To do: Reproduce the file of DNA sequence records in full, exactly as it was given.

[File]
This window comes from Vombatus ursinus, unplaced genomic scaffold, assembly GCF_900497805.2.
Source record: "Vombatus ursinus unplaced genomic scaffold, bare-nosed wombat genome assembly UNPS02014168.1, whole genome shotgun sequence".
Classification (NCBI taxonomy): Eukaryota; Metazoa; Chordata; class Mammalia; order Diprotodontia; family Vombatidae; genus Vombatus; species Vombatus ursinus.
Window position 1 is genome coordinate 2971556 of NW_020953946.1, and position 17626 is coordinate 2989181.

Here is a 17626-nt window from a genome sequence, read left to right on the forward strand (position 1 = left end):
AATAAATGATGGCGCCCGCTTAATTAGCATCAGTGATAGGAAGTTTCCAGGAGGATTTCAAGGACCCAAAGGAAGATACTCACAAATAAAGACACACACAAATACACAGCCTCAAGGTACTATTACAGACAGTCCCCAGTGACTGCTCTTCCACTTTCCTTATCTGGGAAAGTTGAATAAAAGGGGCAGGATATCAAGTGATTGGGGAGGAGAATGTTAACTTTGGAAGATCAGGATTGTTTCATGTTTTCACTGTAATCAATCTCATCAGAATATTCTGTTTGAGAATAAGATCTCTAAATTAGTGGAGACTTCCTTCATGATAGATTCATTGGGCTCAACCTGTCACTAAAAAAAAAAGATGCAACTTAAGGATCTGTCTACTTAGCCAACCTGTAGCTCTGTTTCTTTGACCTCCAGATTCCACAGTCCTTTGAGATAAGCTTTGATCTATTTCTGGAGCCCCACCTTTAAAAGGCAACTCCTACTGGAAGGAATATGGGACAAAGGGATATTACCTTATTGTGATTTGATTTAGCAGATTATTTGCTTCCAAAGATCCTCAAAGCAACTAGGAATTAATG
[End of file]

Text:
This window comes from Vombatus ursinus, unplaced genomic scaffold, assembly GCF_900497805.2.
Source record: "Vombatus ursinus unplaced genomic scaffold, bare-nosed wombat genome assembly UNPS02014168.1, whole genome shotgun sequence".
Classification (NCBI taxonomy): Eukaryota; Metazoa; Chordata; class Mammalia; order Diprotodontia; family Vombatidae; genus Vombatus; species Vombatus ursinus.
Window position 1 is genome coordinate 2971556 of NW_020953946.1, and position 17626 is coordinate 2989181.

Here is a 17626-nt window from a genome sequence, read left to right on the forward strand (position 1 = left end):
AATAAATGATGGCGCCCGCTTAATTAGCATCAGTGATAGGAAGTTTCCAGGAGGATTTCAAGGACCCAAAGGAAGATACTCACAAATAAAGACACACACAAATACACAGCCTCAAGGTACTATTACAGACAGTCCCCAGTGACTGCTCTTCCACTTTCCTTATCTGGGAAAGTTGAATAAAAGGGGCAGGATATCAAGTGATTGGGGAGGAGAATGTTAACTTTGGAAGATCAGGATTGTTTCATGTTTTCACTGTAATCAATCTCATCAGAATATTCTGTTTGAGAATAAGATCTCTAAATTAGTGGAGACTTCCTTCATGATAGATTCATTGGGCTCAACCTGTCACTAAAAAAAAAAGATGCAACTTAAGGATCTGTCTACTTAGCCAACCTGTAGCTCTGTTTCTTTGACCTCCAGATTCCACAGTCCTTTGAGATAAGCTTTGATCTATTTCTGGAGCCCCACCTTTAAAAGGCAACTCCTACTGGAAGGAATATGGGACAAAGGGATATTACCTTATTGTGATTTGATTTAGCAGATTATTTGCTTCCAAAGATCCTCAAAGCAACTAGGAATTAATG